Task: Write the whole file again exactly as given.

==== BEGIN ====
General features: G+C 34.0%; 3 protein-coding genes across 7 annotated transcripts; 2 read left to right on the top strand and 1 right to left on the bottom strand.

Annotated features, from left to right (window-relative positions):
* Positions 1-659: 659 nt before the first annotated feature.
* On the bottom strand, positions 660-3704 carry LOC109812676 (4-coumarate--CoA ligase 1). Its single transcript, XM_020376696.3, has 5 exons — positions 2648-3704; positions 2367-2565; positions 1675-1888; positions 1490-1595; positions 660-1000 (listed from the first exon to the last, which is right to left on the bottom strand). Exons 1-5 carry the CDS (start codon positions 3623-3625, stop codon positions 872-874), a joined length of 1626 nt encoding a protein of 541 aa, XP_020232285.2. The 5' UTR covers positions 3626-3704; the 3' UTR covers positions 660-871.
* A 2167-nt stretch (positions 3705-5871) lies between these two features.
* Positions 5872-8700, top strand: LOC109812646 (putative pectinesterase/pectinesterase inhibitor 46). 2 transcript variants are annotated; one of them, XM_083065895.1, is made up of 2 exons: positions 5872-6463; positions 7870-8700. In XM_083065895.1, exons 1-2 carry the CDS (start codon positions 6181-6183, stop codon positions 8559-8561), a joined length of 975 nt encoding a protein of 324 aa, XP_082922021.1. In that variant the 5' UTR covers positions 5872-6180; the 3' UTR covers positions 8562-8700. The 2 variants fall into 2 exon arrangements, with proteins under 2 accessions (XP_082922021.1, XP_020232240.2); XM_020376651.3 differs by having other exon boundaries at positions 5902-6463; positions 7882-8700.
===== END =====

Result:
General features: G+C 34.0%; 3 protein-coding genes across 7 annotated transcripts; 2 read left to right on the top strand and 1 right to left on the bottom strand.

Annotated features, from left to right (window-relative positions):
* Positions 1-659: 659 nt before the first annotated feature.
* On the bottom strand, positions 660-3704 carry LOC109812676 (4-coumarate--CoA ligase 1). Its single transcript, XM_020376696.3, has 5 exons — positions 2648-3704; positions 2367-2565; positions 1675-1888; positions 1490-1595; positions 660-1000 (listed from the first exon to the last, which is right to left on the bottom strand). Exons 1-5 carry the CDS (start codon positions 3623-3625, stop codon positions 872-874), a joined length of 1626 nt encoding a protein of 541 aa, XP_020232285.2. The 5' UTR covers positions 3626-3704; the 3' UTR covers positions 660-871.
* A 2167-nt stretch (positions 3705-5871) lies between these two features.
* Positions 5872-8700, top strand: LOC109812646 (putative pectinesterase/pectinesterase inhibitor 46). 2 transcript variants are annotated; one of them, XM_083065895.1, is made up of 2 exons: positions 5872-6463; positions 7870-8700. In XM_083065895.1, exons 1-2 carry the CDS (start codon positions 6181-6183, stop codon positions 8559-8561), a joined length of 975 nt encoding a protein of 324 aa, XP_082922021.1. In that variant the 5' UTR covers positions 5872-6180; the 3' UTR covers positions 8562-8700. The 2 variants fall into 2 exon arrangements, with proteins under 2 accessions (XP_082922021.1, XP_020232240.2); XM_020376651.3 differs by having other exon boundaries at positions 5902-6463; positions 7882-8700.